Once your child is focused and next to you, you can take the backpack and put it on your back. Now, after following these steps, you are ready to go….and your hands are FREE and ready to help your child in any way.
Step 3: Patient
Patience is key! The one thing we can count on is that there will be surprises. And since our children are so connected with us, as well as sensitive, they respond to our emotions. Therefore, it is not surprising that when we stay relaxed and patient, our children are more relaxed. And when this happens, they stay connected with us and listen better. They also don’t want or need to run or get away, which interestingly, helps us to be even calmer and it gives us more control of the situation.
Sometimes being patient is saying that it’s OK to leave the store or outing earlier than expected, even right after it starts. If your goal is to have a successful outing, but your child is not able to do that today for some reason, it’s OK. With patience, you help your child take care of himself/herself. This also builds trust, and the next time you suggest an outing, your child will most likely want to go, because s/he knows you will be flexible and respond to his/her needs with love and support. And, then with persistence, you can start to have longer, more enjoyable outings.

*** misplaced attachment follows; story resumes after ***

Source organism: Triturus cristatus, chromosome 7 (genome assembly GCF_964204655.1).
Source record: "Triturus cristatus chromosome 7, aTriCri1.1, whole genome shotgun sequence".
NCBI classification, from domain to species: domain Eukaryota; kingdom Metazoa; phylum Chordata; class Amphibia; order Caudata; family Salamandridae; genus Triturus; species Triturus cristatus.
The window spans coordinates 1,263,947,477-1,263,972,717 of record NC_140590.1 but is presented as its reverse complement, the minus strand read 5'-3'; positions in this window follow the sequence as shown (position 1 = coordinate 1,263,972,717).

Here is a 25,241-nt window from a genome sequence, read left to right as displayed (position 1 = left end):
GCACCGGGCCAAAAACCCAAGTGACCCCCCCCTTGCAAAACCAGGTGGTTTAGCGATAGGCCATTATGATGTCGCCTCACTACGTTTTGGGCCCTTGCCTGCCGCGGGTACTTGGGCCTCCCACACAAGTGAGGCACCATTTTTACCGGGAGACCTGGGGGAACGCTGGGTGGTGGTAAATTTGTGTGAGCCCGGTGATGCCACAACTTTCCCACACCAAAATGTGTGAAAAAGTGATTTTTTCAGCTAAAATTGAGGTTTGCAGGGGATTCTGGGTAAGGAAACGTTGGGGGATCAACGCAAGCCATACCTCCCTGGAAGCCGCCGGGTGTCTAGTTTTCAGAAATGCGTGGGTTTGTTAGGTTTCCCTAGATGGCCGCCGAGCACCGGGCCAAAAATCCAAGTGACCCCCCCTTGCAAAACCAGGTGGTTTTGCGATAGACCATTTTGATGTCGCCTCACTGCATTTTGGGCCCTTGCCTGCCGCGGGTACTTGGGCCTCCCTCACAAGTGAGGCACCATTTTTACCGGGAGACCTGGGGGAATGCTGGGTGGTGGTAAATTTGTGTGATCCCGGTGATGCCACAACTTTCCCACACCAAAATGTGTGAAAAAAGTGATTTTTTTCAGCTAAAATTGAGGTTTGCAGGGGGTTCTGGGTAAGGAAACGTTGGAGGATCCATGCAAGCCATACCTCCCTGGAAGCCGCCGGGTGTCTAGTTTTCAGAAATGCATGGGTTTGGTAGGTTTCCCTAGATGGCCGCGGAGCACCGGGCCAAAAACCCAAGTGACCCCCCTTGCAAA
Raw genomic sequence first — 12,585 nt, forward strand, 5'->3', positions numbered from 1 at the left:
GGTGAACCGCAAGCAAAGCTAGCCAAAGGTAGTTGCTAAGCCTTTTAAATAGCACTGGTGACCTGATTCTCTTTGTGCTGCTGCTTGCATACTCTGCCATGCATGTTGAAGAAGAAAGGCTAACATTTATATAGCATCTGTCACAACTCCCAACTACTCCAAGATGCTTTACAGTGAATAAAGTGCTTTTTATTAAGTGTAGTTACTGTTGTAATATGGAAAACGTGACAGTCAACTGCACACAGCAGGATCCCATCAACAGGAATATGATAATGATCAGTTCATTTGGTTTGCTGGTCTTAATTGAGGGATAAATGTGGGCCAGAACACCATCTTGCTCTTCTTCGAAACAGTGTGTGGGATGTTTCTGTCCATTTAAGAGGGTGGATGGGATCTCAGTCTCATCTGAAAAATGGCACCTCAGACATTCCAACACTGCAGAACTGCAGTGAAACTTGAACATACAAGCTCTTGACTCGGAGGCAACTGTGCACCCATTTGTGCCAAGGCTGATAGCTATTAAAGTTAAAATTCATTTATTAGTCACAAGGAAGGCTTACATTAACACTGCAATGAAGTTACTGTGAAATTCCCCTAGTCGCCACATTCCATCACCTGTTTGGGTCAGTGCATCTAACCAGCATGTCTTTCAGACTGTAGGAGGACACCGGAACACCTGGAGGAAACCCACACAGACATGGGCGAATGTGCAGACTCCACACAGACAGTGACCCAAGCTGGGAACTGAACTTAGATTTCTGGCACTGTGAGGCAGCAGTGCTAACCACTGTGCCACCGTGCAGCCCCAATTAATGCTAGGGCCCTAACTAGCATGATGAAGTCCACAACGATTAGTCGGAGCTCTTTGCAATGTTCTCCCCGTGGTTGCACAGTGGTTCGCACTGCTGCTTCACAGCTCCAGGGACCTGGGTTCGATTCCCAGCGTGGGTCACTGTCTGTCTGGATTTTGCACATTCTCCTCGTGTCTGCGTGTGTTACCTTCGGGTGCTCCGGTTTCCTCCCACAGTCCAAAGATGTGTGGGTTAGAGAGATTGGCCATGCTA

Step 4: Praise
Who doesn’t like to be praised or celebrated for what they have done? We want to motivate our children to continue to be calm, focused and to listen during the outing, and praise will help us achieve this. We can say things such as: "Thank you for helping me with that backpack." Or, "Nice job walking calmly with me into the mall." Every little thing that your child is doing is praise-worthy.
It’s easy to praise when they do something well. But, what is really POWERFUL and creates the most successful outing is when we praise our children even when they do something we don’t want. Because of this, they will calm down, trust us, and listen better. For instance, if your child takes the cart and runs through the store screaming, praise him/her for showing you that s/he wanted to go to a different part of the store...or that something was bothering him/her and s/he needed to go to a more comfortable place. Then lovingly tell him/her that a better way to do it is to walk calmly so s/he doesn’t run into or scare anyone. This will surprise your child, who is waiting to be reprimanded, because your child is smart and knows the behaviors that you like or call “good behavior”. And when s/he is feeling supported and loved, s/he will listen better and become calmer in the store.
Step 5: Put it to use
Giving your outings relevance and purpose not only teaches your children more about life, but also motivates them to want to go out more. If you're out shopping and you buy something, use it right when you get home. If you went to an event and you took pictures, print out the pictures, and show it to your child as soon as you can. All of this brings relevance and purpose to what you've done, and it inspires him/her to want to go on more outings.
Step 6: Practice
The final step is Practice! Continue to go on outings, because the more you practice, the more routine, comfort and joy you will build. I've had times where it's been stressful when we went out in the community, and as a result I didn't want to go again. But, I didn’t give in. I continued to practice and use these six P’s, and it eventually became easier. And today, my son and I both look for as many opportunities as we can to go out together.